Vegan Athlete Cookbook: 101 Flavorful Plant-Based Recipes For Health, Strength, and Athletic Performance Review

Pageflex Persona [document: PRS0000026_00097]I’ve been reviewing vegetarian food for a while and have decided to occasionally review cookbooks too.

Zoey Sampson contacted me for a fair and honest review, and since I really liked her Kindle book, her book will be the first.

Zoey explains in the Foreword that she went vegan because of her feelings about food and animal cruelty. Since she was an athlete, she worried about her new diet’s effect on her stamina and energy. Fortunately, she found the diet improved her workouts. “In fact, I wasn’t just doing well, I honestly felt damn fantastic.”

While I am not vegan (I love dairy way too much), I don’t mind eating vegan meals and would like to try new recipes.

The book is quite substantial and divided into logical sections: Sports Drinks & Smoothies, Energy Bars and Food On The Go, Noodles, Quinoa and Rice; Pizza Perfect; Tofu and Tempeh; Beans, Peas, and Lentils; Soups; Burgers & Not-Meat Meals; Wraps and Sandwiches; Salads, Veggies & Sides; Sauces & Dips; and Power Packed Puddings & Cookies. According to Zoey, “The key to my power packed diet is variety. Fruits, vegetables, plenty of leafy greens, whole grain products, nuts, seeds, and legumes are only a part of what gives me my incredible energy.”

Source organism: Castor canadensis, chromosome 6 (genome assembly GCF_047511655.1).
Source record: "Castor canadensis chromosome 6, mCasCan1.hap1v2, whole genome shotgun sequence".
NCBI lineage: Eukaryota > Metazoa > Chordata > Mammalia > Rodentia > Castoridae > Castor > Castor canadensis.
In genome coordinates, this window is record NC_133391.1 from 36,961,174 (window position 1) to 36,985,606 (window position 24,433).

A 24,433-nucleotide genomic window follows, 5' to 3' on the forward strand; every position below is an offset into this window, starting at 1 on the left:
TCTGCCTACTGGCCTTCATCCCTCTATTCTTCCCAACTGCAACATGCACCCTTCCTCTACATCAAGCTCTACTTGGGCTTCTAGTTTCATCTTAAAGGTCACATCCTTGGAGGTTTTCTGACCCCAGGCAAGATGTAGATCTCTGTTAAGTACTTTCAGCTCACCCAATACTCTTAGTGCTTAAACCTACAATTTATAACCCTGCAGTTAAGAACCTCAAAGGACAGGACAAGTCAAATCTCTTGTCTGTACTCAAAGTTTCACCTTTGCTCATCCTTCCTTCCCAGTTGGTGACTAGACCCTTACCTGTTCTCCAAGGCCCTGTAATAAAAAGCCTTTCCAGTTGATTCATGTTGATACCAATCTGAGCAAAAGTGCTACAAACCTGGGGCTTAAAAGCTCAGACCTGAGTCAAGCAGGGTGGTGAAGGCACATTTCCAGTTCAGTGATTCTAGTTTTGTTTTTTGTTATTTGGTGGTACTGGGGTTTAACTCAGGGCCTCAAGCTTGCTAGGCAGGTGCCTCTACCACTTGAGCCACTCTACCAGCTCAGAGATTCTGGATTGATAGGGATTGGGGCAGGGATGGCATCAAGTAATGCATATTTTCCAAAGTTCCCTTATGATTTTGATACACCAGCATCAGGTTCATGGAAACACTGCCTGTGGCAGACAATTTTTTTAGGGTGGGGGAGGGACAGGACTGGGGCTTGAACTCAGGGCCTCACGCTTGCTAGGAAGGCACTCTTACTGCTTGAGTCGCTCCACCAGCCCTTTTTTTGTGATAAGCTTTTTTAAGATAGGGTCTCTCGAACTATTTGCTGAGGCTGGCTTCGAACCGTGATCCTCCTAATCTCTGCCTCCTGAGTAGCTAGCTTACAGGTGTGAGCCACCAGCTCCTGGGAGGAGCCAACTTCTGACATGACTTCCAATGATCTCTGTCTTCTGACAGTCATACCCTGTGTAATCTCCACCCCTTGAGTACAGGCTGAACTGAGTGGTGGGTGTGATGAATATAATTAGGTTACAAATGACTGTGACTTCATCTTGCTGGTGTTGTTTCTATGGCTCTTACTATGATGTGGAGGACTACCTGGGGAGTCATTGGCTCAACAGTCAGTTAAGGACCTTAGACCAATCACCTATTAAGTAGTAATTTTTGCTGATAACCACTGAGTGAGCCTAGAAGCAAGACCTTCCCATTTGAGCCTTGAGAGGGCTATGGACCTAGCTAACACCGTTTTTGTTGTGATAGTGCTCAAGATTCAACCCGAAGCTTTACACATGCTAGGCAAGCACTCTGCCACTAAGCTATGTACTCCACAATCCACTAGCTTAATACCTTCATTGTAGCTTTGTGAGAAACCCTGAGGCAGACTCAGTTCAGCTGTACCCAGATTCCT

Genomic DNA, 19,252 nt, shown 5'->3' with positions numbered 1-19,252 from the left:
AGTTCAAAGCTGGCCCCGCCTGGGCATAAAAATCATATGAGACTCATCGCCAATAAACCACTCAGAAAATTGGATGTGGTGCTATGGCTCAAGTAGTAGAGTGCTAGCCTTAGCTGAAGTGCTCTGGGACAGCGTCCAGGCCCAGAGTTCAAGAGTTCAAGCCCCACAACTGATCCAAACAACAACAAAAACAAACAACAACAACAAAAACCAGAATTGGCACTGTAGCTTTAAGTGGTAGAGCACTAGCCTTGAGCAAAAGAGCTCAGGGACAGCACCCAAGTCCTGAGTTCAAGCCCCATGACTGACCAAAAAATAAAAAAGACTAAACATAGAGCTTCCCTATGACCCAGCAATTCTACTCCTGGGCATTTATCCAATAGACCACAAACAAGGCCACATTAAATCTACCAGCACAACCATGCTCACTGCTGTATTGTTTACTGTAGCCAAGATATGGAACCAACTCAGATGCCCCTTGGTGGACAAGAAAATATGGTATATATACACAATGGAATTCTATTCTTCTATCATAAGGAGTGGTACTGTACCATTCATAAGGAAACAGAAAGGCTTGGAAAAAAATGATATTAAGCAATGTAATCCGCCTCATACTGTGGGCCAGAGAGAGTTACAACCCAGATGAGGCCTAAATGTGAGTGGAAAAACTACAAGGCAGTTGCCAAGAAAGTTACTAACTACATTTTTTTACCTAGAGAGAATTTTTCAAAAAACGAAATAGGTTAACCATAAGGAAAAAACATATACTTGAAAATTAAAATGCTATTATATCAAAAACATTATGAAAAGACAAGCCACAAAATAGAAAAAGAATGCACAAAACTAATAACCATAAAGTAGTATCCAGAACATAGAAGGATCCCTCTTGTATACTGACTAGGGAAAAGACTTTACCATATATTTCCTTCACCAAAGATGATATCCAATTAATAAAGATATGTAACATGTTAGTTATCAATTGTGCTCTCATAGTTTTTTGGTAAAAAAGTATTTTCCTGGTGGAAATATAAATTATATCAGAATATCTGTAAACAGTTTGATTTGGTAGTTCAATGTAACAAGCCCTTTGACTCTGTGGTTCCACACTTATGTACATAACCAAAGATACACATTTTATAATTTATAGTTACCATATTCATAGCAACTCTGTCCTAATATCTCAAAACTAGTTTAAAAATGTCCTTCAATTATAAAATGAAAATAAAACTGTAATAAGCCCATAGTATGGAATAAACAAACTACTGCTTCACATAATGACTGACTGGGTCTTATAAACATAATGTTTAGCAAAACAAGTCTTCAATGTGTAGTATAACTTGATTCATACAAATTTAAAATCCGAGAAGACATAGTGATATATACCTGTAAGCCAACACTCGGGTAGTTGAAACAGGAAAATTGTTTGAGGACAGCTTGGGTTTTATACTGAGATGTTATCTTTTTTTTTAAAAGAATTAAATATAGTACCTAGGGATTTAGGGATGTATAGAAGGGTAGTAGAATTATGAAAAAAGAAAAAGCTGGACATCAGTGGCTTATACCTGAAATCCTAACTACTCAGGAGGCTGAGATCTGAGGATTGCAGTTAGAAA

In looking through the book, I saw many recipes I definitely wanted to try (Choconut Butter Shake, Hot and Sour Mushroom Soup, Chili Lentil Soup with Pineapple, Cinnamon and Corn Cookies, Chocolate Coconut Quinoa Slices, Raw Pad Thai, Adzuki Bean Pizza, Sloppy Joes, Curried Tofu, Sweet Potato Curry with Caramelized Shallots, Pistachios and Beans, Vegan Bacon, Saucy Wheatball Subs, Chocolate Zucchini Cupcakes, and many more), and I was also pleased to see nutritional information (including calories, fat, carbs, fiber) included with all recipes.

While there are no pictures in the book, each recipe is clear and easy to read.

The Kindle book is only $3.79 on Amazon.

Five out of five stars.

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Killing Rosa Is Now Available For Purchase

rosa cover

The sequel to the award-winning crime novel, Black-Hearted Bitch, is now available for purchase at Amazon. Like Bitch, Killing Rosa is a fast-paced thriller with violence, sex, and profanity (lots of it).

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Spotlight on Kelly Spillman